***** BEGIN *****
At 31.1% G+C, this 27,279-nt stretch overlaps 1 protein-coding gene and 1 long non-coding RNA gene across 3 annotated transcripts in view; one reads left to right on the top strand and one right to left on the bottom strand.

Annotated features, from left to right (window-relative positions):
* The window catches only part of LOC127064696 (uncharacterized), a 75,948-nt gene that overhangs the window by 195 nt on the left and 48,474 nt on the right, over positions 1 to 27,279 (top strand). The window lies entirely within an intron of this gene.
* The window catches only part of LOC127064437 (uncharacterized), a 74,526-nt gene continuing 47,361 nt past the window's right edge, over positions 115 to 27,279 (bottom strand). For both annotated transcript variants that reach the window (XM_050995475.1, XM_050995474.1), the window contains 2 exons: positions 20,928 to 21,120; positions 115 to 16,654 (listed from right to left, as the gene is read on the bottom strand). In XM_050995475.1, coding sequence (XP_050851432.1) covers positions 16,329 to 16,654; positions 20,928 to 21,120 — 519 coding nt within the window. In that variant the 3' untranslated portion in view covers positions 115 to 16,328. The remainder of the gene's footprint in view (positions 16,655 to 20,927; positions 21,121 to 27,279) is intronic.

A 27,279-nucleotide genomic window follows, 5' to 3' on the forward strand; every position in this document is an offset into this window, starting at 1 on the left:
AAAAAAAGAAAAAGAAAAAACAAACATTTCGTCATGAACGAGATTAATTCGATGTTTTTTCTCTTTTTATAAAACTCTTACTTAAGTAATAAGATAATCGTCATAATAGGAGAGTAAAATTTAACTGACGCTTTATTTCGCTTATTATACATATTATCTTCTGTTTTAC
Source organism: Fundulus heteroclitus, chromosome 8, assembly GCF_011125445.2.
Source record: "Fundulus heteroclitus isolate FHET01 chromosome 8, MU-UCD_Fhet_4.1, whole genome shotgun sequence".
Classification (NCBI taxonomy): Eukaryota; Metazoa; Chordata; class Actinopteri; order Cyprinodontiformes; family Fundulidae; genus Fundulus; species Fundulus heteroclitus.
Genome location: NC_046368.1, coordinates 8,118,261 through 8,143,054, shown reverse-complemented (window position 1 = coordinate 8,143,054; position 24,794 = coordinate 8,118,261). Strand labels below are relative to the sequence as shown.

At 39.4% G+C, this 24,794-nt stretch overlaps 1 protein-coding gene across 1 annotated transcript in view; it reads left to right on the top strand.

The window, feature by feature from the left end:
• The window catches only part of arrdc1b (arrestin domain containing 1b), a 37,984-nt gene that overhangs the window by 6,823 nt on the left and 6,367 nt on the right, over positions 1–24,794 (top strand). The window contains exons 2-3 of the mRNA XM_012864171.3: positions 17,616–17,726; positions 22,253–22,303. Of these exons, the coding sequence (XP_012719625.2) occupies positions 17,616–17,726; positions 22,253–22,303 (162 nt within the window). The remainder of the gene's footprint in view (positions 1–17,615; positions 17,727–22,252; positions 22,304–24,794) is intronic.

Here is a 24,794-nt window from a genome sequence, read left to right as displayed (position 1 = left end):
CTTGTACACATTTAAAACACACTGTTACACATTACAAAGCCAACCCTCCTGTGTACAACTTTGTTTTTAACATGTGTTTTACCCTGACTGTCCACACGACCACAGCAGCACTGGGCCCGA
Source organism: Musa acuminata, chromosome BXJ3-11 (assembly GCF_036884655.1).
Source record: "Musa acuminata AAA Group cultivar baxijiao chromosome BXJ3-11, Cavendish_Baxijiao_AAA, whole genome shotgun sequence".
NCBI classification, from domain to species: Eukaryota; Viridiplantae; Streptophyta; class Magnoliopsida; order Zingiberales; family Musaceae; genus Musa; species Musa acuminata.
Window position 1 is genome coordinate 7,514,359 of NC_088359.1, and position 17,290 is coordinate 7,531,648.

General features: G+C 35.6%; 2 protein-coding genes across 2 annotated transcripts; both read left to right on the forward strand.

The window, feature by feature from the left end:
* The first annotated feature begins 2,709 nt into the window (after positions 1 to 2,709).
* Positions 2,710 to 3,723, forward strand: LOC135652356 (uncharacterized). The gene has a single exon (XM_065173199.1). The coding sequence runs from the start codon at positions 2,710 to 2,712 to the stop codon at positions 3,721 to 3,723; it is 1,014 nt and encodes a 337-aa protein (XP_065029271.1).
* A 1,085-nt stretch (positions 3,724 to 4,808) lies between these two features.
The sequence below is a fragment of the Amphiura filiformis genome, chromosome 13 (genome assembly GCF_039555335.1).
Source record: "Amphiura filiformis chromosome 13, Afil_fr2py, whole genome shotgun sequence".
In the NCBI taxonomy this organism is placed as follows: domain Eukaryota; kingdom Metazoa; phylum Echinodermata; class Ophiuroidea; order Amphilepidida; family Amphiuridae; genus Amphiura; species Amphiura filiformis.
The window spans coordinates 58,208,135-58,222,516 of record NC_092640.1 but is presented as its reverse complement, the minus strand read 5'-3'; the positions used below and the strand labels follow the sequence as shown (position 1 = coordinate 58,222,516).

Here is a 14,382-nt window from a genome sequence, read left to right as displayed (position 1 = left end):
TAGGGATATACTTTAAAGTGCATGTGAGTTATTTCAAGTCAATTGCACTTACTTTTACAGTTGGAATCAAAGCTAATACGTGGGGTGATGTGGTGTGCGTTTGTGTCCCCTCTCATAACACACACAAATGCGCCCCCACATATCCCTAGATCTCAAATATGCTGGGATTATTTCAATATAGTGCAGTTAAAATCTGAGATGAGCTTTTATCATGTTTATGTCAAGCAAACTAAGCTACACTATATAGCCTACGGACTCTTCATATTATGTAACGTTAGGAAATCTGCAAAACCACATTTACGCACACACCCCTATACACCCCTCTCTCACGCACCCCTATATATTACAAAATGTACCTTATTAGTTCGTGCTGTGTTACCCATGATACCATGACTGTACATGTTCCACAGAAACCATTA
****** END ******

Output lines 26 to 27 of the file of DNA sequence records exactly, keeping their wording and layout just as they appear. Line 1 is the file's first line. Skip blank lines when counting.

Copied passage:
Source record: "Amphiura filiformis chromosome 13, Afil_fr2py, whole genome shotgun sequence".
In the NCBI taxonomy this organism is placed as follows: domain Eukaryota; kingdom Metazoa; phylum Echinodermata; class Ophiuroidea; order Amphilepidida; family Amphiuridae; genus Amphiura; species Amphiura filiformis.